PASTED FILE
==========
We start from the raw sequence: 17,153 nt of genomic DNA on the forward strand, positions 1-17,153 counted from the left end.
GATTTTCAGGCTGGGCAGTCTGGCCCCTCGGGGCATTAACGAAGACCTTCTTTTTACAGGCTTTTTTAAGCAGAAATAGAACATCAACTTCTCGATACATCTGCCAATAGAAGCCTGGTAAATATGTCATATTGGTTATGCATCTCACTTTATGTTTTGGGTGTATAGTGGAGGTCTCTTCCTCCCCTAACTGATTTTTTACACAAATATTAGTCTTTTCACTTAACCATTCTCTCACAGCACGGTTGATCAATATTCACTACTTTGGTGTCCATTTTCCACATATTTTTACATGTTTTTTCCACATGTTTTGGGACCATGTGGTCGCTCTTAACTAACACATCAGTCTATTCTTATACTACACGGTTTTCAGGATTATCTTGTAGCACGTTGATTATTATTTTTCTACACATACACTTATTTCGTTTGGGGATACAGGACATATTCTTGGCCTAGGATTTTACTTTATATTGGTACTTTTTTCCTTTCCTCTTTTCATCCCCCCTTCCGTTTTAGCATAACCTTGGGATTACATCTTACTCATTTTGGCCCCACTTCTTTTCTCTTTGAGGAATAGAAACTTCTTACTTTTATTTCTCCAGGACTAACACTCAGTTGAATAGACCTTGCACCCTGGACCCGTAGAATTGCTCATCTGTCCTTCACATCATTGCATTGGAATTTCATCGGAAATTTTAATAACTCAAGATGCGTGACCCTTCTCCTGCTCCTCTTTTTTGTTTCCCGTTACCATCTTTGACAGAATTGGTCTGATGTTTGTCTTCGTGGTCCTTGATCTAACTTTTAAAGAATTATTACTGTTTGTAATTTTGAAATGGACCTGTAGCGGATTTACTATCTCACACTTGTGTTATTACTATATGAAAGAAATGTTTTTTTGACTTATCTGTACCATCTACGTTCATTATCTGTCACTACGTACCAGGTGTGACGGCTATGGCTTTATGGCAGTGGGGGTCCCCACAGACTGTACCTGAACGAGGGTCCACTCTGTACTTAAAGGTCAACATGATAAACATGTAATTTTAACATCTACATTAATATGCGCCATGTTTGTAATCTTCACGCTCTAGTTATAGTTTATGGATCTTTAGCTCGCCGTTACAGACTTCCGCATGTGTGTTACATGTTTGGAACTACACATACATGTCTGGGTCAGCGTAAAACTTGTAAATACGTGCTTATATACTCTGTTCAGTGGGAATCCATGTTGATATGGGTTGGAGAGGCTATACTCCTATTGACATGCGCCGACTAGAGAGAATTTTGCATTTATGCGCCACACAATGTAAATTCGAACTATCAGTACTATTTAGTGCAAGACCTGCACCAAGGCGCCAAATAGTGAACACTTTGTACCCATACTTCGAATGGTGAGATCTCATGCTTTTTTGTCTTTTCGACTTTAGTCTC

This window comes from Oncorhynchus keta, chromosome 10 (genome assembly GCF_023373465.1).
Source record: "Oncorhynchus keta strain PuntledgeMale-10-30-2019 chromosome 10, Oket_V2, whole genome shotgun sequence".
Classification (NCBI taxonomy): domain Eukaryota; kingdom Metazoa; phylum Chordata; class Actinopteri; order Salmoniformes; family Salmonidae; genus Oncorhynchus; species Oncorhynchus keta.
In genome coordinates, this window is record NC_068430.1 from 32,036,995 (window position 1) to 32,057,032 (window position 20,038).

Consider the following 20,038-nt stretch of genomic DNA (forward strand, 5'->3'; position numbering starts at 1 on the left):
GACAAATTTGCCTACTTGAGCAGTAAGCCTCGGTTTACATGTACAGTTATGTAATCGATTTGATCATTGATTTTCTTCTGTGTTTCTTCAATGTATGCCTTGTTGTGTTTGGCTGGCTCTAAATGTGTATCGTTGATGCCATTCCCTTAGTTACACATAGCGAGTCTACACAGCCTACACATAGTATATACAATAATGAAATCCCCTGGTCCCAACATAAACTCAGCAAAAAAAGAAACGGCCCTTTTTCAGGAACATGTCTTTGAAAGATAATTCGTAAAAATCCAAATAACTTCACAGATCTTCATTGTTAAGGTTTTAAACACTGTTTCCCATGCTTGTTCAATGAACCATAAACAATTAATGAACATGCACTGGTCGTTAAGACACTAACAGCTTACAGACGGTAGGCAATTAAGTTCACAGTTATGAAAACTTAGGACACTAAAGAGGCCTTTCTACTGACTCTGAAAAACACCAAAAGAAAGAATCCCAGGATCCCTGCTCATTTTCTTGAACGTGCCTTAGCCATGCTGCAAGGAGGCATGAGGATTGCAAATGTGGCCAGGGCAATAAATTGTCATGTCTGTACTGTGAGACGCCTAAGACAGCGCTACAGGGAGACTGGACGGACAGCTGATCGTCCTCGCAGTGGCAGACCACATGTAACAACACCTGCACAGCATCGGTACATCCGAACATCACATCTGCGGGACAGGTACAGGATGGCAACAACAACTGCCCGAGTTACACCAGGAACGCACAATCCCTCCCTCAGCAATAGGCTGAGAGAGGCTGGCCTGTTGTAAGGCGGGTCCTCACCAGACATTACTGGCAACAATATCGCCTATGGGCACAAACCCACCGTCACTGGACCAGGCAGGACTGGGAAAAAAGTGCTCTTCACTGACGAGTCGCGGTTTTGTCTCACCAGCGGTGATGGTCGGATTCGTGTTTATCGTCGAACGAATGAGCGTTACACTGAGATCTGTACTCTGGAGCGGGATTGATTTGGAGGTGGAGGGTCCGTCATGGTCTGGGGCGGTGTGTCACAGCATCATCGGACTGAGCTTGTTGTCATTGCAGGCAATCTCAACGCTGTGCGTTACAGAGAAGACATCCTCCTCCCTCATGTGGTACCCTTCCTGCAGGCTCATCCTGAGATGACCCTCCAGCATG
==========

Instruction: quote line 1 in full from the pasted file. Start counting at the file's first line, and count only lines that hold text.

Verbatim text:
We start from the raw sequence: 17,153 nt of genomic DNA on the forward strand, positions 1-17,153 counted from the left end.